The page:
<p>Viral diseases cause significant economic losses in most, if not all, crop species throughout the world. Total cost is not only restricted to reduction in crop yield and quality, but also include the development and application of a wide array of disease control measures. Routinely employed culture practices include quarantine measures, eradication of infected plants and weed hosts, crop rotation and the use of certified virusfree seed or planting stock. Additionally, the use of pesticides to control insect vector populations implicated in transmission of the virus, represents an important tool to limit the incidence of viral disease outbreaks. However, none of these non-genetic control measures is likely to provide the long-term answer to combat viral diseases, because of their expense and their sometimes questionable effectiveness and reliability. Moreover, current concern about pollution and food safety is forcing hazardous pesticides of the market.<p>As key control pesticides are progressively abandoned, there is a growing urgency for the development of alternative methods to control viral diseases. Breeding for virus resistance generally provides the best prospects for virus control in the long term. In the past, the introgression of genetic sources for host plant resistance that are naturally present within the gene pool of the crop involved, has been successfully applied to develop virus resistant crop cultivars for a considerable number of agronomically important crops. Although plant breeding for virus resistance still is of great potential, there are limitations to this conventional approach. An appropriate source of resistance may not be available in interfertile relatives, the source may be tightly linked to undesirable traits, or may be multigenic and as such difficult to advance in breeding programs. Consequently, the major barrier inherent to plant breeding for virus resistance is the scarcity of suitable sources of host resistance.<p>The limitations of conventional breeding and routine culture practices urge the need for the development of alternative forms of virus control that can be fully integrated within traditional methods. In this perspective, the concept of pathogen-derived resistance as elaborated by Sanford & Johnston (1985), provides an attractive strategy to produce novel, but genetic forms of virus control, by transforming crop plants with nucleotide sequences derived from the viral genome. Major progress in the molecular characterisation of plant virus genomes and the stable transformation of plant species (Fisk & Dandekar, 1993) opened the avenue for molecular breeding to produce transgenic progenitors carrying novel and 'green' sources of virus resistance, that can be incorporated in routine crop breeding programs.<p>Molecular breeding for virus resistance relies on two basic disciplines. Firstly, the design and construction of pathogen-derived resistance genes (Chapter 3), and secondly, the introduction and expression of such synthetic resistance genes in transgenic plants (Chapter 2). For dicotyledonous plant species, <em>Agrobacterium</em> -mediated transformation generally is the method of choice (Zambryski, 1992; Zupan & Zambryski, 1995), as is illustrated by the successful transformation of elite lines of lettuce, melon and tomato (Chapters 4, 6 and 8 respectively). In spite of the highly similar approaches employed, starting from seedling cotyledons for explant material and using kanamycin resistance as selectable marker, the efficacy of transformation appeared highly variable for the various crops. For tomato, the effective transformation frequency, defined as the percentage of explants yielding independent diploid transformants that express the transgene at measurable levels, was calculated at approximately five percent. The transformation of melon, on the other hand, was severely hampered by the emergence of false positives that escaped from kanamycin selection during regeneration. On average, merely ten percent of the shoots was truly transgenic, thereby decreasing the effective transformation frequency to values below 0.5%, but heavily increasing the resultant effort devoted to the selection of true transformants. General tissue culture conditions, however, comprising parameters such as the concentration and kind of plant hormones and plant vitamins, and the use of feeder layers, are known to have a significant influence on transformation efficiencies and do differ considerably for the transformation protocols of tomato, melon and lettuce. Additionally, there exist large differences in responsiveness of different crop genotypes to transformation and to <em>in vitro</em> tissue culture in general. Consequently, plant transformation remains a highly empirical science for which elaborated protocols do not exist (van Wordragen & Dons, 1992). Only trial and error, based on the knowledge and experience from existing protocols can contribute to the development and optimisation of transformation procedures.<p>For the design and construction of pathogen-derived resistance genes a plethora of strategies can be employed, only limited by the size and content of the viral genome concerned (Chapter 3). The viral coat protein (CP) gene, however, has thus far been more widely applied than any other viral sequence, because coat protein-mediated protection was the first described (Powell Abel <em>et al.</em> , 1986; Beachy <em>et al.</em> , 1990). Accordingly, the transformation of tomato with the CP gene from cucumber mosaic cucumovirus (CMV) was shown to generate high levels of protection to CMV infection in tomato hybrids, not only when challenged by mechanical inoculation, but also when exposed to repeated inoculation by viruliferous aphids in open field (Chapter 5). On the contrary, the transgenic expression of the CP gene from beet western yellows luteovirus (BWYV) in lettuce only yielded marginal levels of protection (Chapter 4). Transgenic lettuce plants never resisted infection with BWYV, but merely showed a delay in systemic symptom development. Apparently, the transgenic expression of viral CP genes to engineer resistance against the homologous virus does not apply with equal success to all virus genera, or to all virus-crop combinations.<p>For potyviruses the protection engendered by the transgenic expression of the potyviral CP gene is known to be mediated at the transcript level, rather than by the accumulation of transgenically expressed coat protein (Lindbo <em>et al.,</em> 1993). Likewise, the transformation of melon with the CP gene from zucchini yellow mosaic potyvirus (ZYMV) proved to be established by some mechanism of RNA interference, since a translationally deficient gene cassette of the ZYMV CP gene equally generated high levels of protection (Chapter 6). As such, the general term <em>coat protein-mediated protection</em> (CPMP) suggesting a mechanism mediated by the accumulation of the coat protein, is heavily misleading, and should rather be replaced by <em>coat protein genederived protection,</em> or shorter <em>capsid gene-derived protection</em> (CGDP). A second example of engineered resistance mediated at the transcript level results from the transformation of tobacco with the nucleoprotein (N) gene from tomato spotted wilt tospovirus (TSWV), a negative strand RNA virus. The transgenic expression of a translationally defective N gene cassette similarly afforded high levels of resistance, reaching virtual immunity in transformant lines carrying homozygous copies of the N gene cassette (Chapter 7). Transformation of tomato with the same TSWV N gene likewise engendered high levels of resistance, culminating in the development of experimental hybrids that resisted TSWV infection upon continuous inoculation with the virus by the thrips vector in open field (Chapter 8). Hence, tomato transformant lines carrying the TSWV N gene make suitable progenitors for TSWV resistance that can be incorporated into classical breeding programs, as do tomato transformant lines carrying the CMV CP gene, or melon transformants carrying the ZYMV CP gene for resistance against their cognate viruses.<p>The use of engineered resistance genes has advantages over the use of host genes for virus resistance. A unique feature of genetically engineered virus resistance is their source, being the viral genome. In fact, it is the viral pathogen itself that supplies the basic constituents for engineering virus resistance, which can be cloned and identified fairly easily. This is an essential difference from conventional breeding which, of necessity, is limited to host genes that can be introgressed from interfertile relatives. Moreover, one and the same gene construct can be applied in multiple crops to confer genetically engineered resistance against the virus from which the gene construct was derived. Once engineered resistance genes are incorporated into the crop species of interest, they can be forwarded into breeding programs and manipulated like any other Mendelian trait conferred by a single dominant gene. Their inheritance can easily be traced by means of simple molecular techniques such as Southern blot analysis or PCR analysis. Application of these techniques in backcross programs eliminates the need for repeated and laborious resistance screenings of progeny populations, and can even be adapted to discriminate between homozygous and hemizygous progeny plants. In this manner, the transgene functions as a molecular marker that is one hundred percent correlated to the resistance trait.<p>In contrast to cultivar resistance genes, any recognition events based on highly specific interactions between the protein products from host resistance genes and viral avirulence genes (Keen, 1990; Dawson & Hilf, 1992), are not involved in transgenic virus resistance mechanisms. Consequently, engineered resistance genes are not likely to be easily overcome by mutant virus strains carrying point mutations, and as such may reasonably be expected to provide reliable sources of genetic resistance to viral infections. This reasoning especially applies to engineered resistance mechanisms mediated at the transcript level that do not imply the transgenic expression of any protein product at all. Nevertheless, one consideration that must be taken into account in the deployment of any monogenic resistance source, is the general experience that viral pathogens do vary and may overcome single genes in resistance breeding. The development of resistance by the virus would quickly negate the significant environmental benefits, including the reduced use of pesticides, inherent to the employment of genetic sources of virus resistance and irrespective of their nature. As such, it is important to stack multiple resistance genes operating at different levels, so that if the virus overcomes one level, it will be faced by other levels of protection. The combination of multiple sources of resistance might additionally yield higher levels of protection through complementation. In this perspective, one feasible combination would be the viral coat protein gene and a replicase-derived gene, thereby creating an oligogenic type of 'green' resistance based on different underlying mechanisms preventing the homologous virus from systemic infection and concomitant disease development. Alternatively, the combination of host and engineered resistance genes provides a tempting approach in developing oligogenic, highly durable sources of virus resistance.<p>Although criteria for effective field resistance to viral infections can vary significantly between the crop and the virus concerned, it is of crucial importance to ascertain whether transgene expression effecting protection upon infection under controlled conditions commonly achieved by mechanical inoculation, also holds upon transmission by the natural vector and under field conditions. The practical value of genetically modified progenitors for virus resistance in fact can only be evaluated by extensive field testing, thereby merging the efforts of plant molecular biology and plant breeding. Ultimately, it is the breeder who should decide whether transgenic progenitors can be considered elite material that meets the demands for its incorporation into the crop breeding program. In this respect the genetic stability of the novel resistance trait and the overall field performance are critical factors inherent to the development of transgenic elite lines or a final transgenic cultivar. Unfortunately, relatively few studies of field performance of genetically engineered plants have been published to date, at least when considering the tremendous number of field trials conducted over the past few years (Ahl Goy & Duesing, 1995). Successful field testing of genetically modified crop cultivars not only provides proof of their superiority over existing cultivars, but will also contribute to demonstrate their environmental safety in order to diminish public concern and scepticism (Rogers & Parkes, 1995).<p>In all, the ultimate commercialisation and profit of transgenic sources of virus resistance will depend on an array of factors including field performance, genetic stability, public acceptance and the resolution of environmental concerns and patent related issues. Comprehensive studies on the environmental impact, toxicity and other safety issues must first properly be addressed before releasing engineered virus resistant cultivars. As such, extensive field trials and associated studies are now required to adapt genetically engineered sources of virus resistance for their implementation into practical agriculture.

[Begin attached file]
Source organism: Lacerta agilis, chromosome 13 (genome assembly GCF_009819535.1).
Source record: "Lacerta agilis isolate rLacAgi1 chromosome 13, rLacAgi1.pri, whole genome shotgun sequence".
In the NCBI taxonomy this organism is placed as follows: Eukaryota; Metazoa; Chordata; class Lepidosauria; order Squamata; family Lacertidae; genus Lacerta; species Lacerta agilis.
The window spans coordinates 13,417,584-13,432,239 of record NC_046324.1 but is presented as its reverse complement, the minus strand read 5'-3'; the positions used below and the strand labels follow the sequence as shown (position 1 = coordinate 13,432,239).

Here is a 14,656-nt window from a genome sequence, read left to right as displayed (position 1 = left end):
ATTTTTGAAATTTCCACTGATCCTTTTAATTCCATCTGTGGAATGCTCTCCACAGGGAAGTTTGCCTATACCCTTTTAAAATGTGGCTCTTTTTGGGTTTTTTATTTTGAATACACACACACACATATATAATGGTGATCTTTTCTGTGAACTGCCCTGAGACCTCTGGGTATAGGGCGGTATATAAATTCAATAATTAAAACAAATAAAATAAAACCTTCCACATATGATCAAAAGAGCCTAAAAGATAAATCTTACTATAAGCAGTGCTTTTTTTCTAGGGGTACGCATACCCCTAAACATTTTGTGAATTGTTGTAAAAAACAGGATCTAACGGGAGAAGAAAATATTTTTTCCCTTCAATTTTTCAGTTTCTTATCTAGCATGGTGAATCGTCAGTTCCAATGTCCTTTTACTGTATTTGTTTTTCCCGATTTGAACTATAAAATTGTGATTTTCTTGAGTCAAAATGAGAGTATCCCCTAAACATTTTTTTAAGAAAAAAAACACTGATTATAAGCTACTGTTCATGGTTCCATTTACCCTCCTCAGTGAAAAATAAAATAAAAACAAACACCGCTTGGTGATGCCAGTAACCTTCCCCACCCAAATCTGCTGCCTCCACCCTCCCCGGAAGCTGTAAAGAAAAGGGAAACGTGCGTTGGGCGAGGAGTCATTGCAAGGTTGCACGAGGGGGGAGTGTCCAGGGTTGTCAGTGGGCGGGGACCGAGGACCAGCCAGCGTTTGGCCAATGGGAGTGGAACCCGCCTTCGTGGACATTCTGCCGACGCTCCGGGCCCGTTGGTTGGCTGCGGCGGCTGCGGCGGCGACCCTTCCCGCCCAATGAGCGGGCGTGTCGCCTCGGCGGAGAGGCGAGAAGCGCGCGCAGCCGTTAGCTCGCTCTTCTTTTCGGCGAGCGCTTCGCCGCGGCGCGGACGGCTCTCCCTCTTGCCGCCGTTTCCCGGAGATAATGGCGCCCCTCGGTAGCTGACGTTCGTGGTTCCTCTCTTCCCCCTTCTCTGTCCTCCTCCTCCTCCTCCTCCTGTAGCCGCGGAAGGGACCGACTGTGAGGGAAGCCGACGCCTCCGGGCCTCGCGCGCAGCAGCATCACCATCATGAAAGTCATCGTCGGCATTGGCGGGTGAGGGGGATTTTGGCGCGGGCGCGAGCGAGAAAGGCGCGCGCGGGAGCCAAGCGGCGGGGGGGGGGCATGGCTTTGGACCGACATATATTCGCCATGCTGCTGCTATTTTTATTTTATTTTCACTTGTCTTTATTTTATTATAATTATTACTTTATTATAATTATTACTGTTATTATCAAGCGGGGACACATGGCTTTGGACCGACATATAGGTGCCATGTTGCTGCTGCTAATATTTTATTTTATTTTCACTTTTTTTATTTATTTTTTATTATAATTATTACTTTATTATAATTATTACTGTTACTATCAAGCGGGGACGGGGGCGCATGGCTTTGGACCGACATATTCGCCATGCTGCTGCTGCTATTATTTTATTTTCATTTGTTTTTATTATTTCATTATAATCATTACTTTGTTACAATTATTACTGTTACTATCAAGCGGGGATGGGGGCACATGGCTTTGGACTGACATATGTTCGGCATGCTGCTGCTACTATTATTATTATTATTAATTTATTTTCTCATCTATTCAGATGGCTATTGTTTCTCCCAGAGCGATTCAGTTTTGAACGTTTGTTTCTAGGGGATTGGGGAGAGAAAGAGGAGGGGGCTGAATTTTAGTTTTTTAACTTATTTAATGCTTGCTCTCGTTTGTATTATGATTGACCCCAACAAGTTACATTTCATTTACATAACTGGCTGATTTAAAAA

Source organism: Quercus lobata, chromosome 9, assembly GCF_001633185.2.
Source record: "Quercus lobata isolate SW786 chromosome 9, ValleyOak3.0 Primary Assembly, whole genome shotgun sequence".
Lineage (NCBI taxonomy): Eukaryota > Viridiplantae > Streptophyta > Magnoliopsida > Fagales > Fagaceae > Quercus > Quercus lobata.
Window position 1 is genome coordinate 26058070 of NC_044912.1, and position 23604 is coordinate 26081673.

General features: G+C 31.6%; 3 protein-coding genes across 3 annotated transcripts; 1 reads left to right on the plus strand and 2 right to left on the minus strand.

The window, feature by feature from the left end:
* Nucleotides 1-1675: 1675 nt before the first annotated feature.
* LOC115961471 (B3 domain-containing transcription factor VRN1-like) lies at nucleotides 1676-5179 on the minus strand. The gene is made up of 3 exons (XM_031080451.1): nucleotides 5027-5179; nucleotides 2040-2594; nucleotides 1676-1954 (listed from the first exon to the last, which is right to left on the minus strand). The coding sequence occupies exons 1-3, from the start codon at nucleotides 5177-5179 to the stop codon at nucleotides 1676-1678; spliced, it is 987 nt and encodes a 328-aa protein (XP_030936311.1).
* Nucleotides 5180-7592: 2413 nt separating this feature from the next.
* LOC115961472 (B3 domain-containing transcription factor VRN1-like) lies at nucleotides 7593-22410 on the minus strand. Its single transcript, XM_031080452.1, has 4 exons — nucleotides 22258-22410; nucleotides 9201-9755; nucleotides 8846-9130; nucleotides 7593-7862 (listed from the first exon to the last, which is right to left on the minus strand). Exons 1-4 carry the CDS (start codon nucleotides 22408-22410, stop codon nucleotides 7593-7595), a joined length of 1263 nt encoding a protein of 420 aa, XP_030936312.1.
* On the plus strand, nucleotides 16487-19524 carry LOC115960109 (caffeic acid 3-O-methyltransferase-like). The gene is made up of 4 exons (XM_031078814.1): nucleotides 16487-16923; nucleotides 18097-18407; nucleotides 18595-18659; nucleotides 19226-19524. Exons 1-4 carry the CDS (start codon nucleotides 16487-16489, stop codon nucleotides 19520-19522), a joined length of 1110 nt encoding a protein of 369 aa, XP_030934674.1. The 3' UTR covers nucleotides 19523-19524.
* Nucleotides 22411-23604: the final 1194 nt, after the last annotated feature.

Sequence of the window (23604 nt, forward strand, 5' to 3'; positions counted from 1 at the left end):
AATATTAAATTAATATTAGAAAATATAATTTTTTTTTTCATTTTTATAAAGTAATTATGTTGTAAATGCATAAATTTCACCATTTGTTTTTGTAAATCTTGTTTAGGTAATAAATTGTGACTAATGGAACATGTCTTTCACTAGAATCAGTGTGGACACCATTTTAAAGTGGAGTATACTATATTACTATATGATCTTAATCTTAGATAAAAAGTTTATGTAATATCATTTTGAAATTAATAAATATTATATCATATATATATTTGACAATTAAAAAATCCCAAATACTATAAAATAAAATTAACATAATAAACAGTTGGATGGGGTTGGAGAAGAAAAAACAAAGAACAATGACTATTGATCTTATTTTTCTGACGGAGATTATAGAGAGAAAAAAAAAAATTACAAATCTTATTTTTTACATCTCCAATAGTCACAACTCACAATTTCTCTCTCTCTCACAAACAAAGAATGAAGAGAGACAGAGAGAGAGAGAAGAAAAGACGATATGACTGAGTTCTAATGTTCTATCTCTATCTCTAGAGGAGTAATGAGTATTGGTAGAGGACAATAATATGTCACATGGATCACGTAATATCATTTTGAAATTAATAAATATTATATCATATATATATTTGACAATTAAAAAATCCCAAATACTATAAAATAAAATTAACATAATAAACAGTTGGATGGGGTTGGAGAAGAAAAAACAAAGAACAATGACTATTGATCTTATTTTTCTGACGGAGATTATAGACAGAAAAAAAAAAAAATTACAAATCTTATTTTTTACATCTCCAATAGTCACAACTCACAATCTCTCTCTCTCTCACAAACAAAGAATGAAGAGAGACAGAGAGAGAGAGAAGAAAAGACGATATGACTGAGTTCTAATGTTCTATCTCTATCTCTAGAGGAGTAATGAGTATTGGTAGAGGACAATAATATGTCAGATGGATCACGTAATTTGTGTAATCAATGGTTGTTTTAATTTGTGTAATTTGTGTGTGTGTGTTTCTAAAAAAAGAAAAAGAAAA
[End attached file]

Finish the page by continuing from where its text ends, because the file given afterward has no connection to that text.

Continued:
Original languageEnglish
QualificationDoctor of Philosophy
Awarding Institution
  • Goldbach, R.W., Promotor, External person
  • van Grinsven, M.Q.J.M., Promotor, External person
Award date15 Dec 1995
Place of PublicationS.l.
Print ISBNs9789054854807
Publication statusPublished - 1995


  • plant diseases
  • plant viruses
  • genetic engineering
  • recombinant dna
  • plant breeding
  • disease resistance
  • pest resistance